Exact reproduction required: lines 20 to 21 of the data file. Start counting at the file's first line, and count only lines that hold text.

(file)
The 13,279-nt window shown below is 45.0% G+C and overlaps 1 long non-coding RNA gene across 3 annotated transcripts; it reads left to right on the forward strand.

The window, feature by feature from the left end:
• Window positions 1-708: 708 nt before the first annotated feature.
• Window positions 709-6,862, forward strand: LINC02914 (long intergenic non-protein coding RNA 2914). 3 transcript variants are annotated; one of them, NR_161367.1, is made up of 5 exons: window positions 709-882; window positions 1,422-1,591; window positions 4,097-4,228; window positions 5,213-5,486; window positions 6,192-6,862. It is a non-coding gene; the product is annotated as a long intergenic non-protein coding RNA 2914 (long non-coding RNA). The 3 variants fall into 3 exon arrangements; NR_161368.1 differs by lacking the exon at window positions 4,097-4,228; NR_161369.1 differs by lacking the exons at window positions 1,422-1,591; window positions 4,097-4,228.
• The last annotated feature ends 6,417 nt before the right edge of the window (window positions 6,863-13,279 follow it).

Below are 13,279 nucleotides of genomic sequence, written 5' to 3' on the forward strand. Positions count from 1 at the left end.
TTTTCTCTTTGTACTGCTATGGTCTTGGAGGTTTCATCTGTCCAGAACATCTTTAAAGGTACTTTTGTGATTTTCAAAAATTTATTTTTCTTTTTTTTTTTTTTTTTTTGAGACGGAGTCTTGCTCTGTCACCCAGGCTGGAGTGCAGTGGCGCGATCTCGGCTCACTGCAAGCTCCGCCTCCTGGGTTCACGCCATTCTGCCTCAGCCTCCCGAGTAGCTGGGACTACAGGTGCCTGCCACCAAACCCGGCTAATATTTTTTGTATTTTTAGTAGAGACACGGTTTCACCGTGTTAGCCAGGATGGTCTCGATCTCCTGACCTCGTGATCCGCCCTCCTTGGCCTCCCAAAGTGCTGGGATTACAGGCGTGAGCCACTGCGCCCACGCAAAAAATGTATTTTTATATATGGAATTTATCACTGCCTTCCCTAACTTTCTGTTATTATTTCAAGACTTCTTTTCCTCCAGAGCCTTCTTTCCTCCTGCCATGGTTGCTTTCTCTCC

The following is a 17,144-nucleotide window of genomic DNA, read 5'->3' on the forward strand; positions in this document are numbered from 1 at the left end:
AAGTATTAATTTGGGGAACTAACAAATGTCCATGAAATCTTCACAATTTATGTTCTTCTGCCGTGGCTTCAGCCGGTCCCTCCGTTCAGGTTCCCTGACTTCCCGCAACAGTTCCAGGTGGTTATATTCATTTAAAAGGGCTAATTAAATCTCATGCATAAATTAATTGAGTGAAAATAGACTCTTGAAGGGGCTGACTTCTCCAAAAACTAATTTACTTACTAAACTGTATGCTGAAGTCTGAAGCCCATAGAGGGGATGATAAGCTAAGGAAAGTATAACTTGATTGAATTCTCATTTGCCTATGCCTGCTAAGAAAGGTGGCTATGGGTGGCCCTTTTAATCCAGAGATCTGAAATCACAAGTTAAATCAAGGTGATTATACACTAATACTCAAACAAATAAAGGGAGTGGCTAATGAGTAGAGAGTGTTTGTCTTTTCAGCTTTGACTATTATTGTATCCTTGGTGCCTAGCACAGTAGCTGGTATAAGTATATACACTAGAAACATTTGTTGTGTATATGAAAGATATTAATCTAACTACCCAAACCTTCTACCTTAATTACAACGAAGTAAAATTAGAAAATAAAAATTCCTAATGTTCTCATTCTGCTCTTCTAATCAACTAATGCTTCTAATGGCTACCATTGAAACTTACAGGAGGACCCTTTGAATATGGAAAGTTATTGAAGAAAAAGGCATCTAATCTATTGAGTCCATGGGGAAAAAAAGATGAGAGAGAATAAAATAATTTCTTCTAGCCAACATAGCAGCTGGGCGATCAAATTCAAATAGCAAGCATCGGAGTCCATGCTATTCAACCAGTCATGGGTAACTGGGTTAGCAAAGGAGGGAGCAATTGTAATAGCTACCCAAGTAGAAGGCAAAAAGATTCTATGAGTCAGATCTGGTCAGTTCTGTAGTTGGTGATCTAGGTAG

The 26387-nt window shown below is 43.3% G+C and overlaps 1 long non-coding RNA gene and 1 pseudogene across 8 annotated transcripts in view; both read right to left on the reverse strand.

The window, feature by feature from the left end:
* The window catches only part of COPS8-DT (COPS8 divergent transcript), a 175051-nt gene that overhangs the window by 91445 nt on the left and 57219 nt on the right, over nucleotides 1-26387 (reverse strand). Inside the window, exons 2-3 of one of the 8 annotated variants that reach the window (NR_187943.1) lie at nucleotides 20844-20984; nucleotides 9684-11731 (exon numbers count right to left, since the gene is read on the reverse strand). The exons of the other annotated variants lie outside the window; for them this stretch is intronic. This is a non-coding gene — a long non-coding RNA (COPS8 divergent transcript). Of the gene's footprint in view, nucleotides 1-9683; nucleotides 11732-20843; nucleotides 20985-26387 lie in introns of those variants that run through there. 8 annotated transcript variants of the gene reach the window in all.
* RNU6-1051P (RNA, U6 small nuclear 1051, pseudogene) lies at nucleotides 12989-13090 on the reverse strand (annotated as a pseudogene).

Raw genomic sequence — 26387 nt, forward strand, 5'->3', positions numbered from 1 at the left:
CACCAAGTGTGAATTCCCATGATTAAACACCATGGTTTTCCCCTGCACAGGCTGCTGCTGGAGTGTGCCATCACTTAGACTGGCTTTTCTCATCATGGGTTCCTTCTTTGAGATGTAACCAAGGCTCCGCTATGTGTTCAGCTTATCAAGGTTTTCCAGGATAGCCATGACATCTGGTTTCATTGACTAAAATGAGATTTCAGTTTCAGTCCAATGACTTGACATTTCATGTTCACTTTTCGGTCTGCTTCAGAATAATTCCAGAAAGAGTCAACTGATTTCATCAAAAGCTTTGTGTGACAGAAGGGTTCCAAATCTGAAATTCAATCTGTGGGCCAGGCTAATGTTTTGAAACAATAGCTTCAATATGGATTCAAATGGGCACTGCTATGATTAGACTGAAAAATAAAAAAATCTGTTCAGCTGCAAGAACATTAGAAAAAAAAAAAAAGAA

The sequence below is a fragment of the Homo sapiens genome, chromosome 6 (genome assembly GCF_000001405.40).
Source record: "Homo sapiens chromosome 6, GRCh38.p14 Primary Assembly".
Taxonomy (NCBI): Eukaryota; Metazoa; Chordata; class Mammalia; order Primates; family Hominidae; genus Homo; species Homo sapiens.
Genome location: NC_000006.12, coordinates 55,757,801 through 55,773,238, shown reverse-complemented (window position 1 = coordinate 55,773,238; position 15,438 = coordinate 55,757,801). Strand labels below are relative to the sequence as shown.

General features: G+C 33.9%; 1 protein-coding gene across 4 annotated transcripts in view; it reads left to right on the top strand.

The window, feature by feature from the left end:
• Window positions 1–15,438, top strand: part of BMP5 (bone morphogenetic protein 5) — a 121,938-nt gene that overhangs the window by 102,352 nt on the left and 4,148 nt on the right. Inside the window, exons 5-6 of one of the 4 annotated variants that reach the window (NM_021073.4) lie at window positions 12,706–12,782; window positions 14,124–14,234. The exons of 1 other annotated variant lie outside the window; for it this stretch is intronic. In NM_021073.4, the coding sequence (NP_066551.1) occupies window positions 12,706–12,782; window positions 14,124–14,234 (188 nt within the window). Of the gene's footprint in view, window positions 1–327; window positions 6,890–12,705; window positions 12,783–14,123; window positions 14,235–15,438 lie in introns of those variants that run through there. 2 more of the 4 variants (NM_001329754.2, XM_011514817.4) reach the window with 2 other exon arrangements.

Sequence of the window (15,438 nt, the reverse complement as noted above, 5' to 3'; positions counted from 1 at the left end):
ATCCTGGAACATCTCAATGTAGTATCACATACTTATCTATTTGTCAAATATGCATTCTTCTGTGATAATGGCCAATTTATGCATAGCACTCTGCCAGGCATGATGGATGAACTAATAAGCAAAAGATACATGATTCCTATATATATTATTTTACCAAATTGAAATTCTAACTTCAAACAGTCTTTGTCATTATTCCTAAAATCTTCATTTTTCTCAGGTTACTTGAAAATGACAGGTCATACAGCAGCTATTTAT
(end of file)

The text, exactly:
General features: G+C 33.9%; 1 protein-coding gene across 4 annotated transcripts in view; it reads left to right on the top strand.

The window, feature by feature from the left end: